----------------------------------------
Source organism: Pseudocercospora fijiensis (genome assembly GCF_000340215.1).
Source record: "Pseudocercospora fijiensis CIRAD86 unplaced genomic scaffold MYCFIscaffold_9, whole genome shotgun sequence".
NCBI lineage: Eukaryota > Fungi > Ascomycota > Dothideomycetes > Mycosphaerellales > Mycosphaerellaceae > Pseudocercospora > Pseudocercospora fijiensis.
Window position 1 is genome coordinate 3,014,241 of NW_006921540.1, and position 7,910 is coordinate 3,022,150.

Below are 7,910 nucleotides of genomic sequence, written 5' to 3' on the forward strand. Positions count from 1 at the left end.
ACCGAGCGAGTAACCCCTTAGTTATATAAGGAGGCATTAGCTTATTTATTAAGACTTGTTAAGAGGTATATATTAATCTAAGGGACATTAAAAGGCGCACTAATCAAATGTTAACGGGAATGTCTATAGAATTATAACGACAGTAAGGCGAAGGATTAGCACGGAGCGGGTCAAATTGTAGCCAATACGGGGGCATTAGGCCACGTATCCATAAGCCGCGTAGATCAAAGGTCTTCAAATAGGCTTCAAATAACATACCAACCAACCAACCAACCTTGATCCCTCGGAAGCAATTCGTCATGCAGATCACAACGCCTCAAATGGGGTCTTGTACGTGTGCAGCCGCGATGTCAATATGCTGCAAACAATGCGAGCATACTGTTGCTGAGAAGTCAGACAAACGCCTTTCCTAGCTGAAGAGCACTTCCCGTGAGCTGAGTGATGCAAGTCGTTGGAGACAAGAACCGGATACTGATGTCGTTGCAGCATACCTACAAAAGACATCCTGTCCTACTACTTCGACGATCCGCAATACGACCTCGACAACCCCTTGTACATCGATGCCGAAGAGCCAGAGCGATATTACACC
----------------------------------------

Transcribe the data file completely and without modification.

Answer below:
Source organism: Pseudocercospora fijiensis (genome assembly GCF_000340215.1).
Source record: "Pseudocercospora fijiensis CIRAD86 unplaced genomic scaffold MYCFIscaffold_9, whole genome shotgun sequence".
NCBI lineage: Eukaryota > Fungi > Ascomycota > Dothideomycetes > Mycosphaerellales > Mycosphaerellaceae > Pseudocercospora > Pseudocercospora fijiensis.
Window position 1 is genome coordinate 3,014,241 of NW_006921540.1, and position 7,910 is coordinate 3,022,150.

Below are 7,910 nucleotides of genomic sequence, written 5' to 3' on the forward strand. Positions count from 1 at the left end.
ACCGAGCGAGTAACCCCTTAGTTATATAAGGAGGCATTAGCTTATTTATTAAGACTTGTTAAGAGGTATATATTAATCTAAGGGACATTAAAAGGCGCACTAATCAAATGTTAACGGGAATGTCTATAGAATTATAACGACAGTAAGGCGAAGGATTAGCACGGAGCGGGTCAAATTGTAGCCAATACGGGGGCATTAGGCCACGTATCCATAAGCCGCGTAGATCAAAGGTCTTCAAATAGGCTTCAAATAACATACCAACCAACCAACCAACCTTGATCCCTCGGAAGCAATTCGTCATGCAGATCACAACGCCTCAAATGGGGTCTTGTACGTGTGCAGCCGCGATGTCAATATGCTGCAAACAATGCGAGCATACTGTTGCTGAGAAGTCAGACAAACGCCTTTCCTAGCTGAAGAGCACTTCCCGTGAGCTGAGTGATGCAAGTCGTTGGAGACAAGAACCGGATACTGATGTCGTTGCAGCATACCTACAAAAGACATCCTGTCCTACTACTTCGACGATCCGCAATACGACCTCGACAACCCCTTGTACATCGATGCCGAAGAGCCAGAGCGATATTACACC